Many developers don’t think about audio accessibility when they think of web accessibility. This is understandable as many websites contain visual features (content, images, etc.) But with the use of video and multimedia content is increasing, equal access to your website must include access to all forms of information.
Disabilities, like the people who live with them, differ greatly from person to person. This is very much true with hearing related disabilities, making meeting their audio accessibility needs online not necessarily a one size fits all approach.
Auditory disabilities range from mild or moderate hearing impairments in one or both ears (“hard of hearing”), to substantial and uncorrectable impairment of hearing in both ears (“deafness”). Some people with auditory disabilities can hear sounds but sometimes not sufficiently to understand all speech, especially when there is background noise. This includes people using hearing aids or other approaches to improve the sound. (W3C, 2013)
When sound equates accessibility
Meet Kate, a WeCo Certified Test Consultant(CTC), lives with an 80 percent hearing deficit. Her hearing loss is a result of a genetic sensorineural hearing disorder that has challenged her family members for generations. Kate was fitted with her first hearing aids at the age of twenty-eight.
Despite having hearing aids, Kate must still work at understanding what is being communicated to her through words and sounds. With the constant effort that it takes Kate to understand words and sounds, it should be no surprise that she relies on visual elements to convey information.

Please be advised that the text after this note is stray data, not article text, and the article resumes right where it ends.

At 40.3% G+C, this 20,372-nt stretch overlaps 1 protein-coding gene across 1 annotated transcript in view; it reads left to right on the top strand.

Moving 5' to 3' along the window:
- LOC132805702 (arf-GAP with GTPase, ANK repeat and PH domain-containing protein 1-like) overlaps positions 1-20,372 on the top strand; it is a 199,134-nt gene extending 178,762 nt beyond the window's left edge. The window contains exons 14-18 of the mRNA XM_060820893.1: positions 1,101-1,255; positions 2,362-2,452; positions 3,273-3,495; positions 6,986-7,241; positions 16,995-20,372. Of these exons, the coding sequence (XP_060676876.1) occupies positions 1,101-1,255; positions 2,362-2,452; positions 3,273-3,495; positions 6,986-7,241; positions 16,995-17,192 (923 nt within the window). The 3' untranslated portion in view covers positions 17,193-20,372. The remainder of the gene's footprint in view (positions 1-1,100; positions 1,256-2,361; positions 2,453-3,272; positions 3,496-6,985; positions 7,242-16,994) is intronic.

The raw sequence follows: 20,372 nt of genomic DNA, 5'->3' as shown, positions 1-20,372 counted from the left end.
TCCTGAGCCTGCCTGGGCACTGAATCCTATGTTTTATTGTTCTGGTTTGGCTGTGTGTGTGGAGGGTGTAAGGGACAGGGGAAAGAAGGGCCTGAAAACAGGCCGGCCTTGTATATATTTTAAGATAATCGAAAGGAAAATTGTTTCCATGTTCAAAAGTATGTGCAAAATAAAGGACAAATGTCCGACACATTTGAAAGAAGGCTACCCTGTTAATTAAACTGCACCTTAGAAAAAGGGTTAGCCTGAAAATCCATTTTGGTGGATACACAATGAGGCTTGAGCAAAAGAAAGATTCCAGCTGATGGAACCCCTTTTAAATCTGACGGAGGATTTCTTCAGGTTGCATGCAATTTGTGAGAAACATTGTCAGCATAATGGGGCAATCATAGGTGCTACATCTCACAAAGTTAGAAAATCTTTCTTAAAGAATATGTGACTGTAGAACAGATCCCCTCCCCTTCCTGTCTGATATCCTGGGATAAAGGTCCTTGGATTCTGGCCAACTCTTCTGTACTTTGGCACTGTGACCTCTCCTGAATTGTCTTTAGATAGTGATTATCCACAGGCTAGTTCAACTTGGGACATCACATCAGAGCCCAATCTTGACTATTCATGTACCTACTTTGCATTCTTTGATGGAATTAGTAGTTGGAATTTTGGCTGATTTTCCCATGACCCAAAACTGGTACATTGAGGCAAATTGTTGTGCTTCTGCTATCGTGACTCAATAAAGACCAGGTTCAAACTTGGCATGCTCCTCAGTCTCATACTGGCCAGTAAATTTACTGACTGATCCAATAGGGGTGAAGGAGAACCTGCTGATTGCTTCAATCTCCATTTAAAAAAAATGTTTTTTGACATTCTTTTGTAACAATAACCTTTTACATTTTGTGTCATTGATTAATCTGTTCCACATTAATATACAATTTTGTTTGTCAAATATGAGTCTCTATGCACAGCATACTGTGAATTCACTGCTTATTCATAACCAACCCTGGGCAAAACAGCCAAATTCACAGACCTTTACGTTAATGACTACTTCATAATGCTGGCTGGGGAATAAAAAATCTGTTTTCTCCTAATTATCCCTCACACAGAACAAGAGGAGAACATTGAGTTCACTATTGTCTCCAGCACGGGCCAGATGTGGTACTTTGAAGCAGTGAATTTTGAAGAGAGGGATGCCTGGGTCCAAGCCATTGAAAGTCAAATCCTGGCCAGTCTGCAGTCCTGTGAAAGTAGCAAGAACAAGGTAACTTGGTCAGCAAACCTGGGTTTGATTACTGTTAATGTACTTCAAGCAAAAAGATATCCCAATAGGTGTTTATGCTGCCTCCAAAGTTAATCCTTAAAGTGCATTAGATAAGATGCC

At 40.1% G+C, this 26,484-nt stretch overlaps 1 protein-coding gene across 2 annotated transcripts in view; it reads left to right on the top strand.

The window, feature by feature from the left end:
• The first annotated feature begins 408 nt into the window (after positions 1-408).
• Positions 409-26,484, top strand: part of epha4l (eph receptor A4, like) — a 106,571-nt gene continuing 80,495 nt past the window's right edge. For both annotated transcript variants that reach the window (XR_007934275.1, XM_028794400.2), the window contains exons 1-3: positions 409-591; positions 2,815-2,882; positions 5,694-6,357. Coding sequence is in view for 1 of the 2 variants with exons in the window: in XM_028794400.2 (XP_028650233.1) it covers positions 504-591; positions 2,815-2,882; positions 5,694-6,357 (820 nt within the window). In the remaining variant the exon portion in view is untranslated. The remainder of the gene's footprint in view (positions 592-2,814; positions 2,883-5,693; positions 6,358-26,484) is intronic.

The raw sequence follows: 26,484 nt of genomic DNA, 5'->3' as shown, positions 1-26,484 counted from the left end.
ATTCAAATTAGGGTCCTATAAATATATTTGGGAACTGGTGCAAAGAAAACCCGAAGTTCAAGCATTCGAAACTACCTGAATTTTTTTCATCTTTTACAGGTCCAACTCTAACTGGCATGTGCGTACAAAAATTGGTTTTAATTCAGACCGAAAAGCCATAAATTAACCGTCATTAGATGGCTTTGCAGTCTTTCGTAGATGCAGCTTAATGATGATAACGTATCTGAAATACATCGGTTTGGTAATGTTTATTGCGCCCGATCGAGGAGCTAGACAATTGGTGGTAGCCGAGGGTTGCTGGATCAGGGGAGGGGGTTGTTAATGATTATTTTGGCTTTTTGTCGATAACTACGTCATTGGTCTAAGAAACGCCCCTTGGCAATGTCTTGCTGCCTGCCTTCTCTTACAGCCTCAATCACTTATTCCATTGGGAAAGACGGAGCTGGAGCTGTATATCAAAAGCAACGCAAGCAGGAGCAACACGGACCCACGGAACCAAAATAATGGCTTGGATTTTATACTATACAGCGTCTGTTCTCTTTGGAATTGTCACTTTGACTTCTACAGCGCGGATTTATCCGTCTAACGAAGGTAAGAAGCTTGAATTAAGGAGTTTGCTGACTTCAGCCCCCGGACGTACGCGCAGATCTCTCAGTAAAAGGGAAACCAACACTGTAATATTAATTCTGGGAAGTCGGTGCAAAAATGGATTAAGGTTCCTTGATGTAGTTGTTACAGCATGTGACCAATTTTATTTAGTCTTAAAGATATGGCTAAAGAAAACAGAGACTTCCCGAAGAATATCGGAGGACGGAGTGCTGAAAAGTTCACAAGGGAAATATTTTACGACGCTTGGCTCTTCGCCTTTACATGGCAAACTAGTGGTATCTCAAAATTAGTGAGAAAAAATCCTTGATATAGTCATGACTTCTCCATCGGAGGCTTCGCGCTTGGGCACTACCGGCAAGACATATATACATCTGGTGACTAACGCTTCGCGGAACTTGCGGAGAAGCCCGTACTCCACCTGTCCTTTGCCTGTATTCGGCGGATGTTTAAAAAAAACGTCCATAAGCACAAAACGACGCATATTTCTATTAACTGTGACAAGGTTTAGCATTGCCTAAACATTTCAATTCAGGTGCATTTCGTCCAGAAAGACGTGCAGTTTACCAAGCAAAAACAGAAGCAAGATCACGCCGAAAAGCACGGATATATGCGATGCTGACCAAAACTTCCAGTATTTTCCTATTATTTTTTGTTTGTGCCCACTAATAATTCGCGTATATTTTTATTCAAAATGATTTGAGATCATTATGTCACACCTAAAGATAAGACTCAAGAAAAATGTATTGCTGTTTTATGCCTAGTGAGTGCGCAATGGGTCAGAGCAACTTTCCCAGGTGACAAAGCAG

That is why video captioning is so important to Kate , and to many others who live with a hearing impairment. If movies, television, or websites offer no captioning for their audio features, the content is lost to a person living with a hearing disability.
Whenever sound is present use closed captioning. Audio transcripts can also be very helpful to users, providing them more than one way to receive the information the sounds conveys. Be sure to make certain that the closed caption controls are properly labeled and easy to use. Transcripts should also be labeled in a self-explanatory language that doesn’t make locating them an Easter egg hunt.
Good quality captioning, and transcripts, allows people with limited hearing, or who are deaf, to have equal access to the information the rest of us hear.
Website accessibility and ASL
Some people with more profound hearing loss, may use Sign Language as their primary communication. American Sign Language, or ASL, is different from standard written English. Because it may not be their first language, ASL users may have limited experience with standard written English.
Website text that uses clear, simple language can be helpful in successfully reaching people who call ASL their first language.
Kate’s Story: IT Accessibility and Living with a Hearing Impairment
Striving to Hear in a Digital World
Lynn Wehrman - President, Director of Accessibility Services says
This is a good point, but it’s important to note that whenever a user must hear something to access information being conveyed, it has the potential to be inaccessible. This applies to videos that are not properly captioned and do not provide a transcript. (Transcripts describe what is happening in the video for individuals who cannot see it, in addition to providing audio information.) It’s important to note that it can also apply in other ways, such as sounds that “chime,” for instance, when a form is submitted. We often tell our training attendees to make certain they are providing information in more than one way to make it accessible to everyone.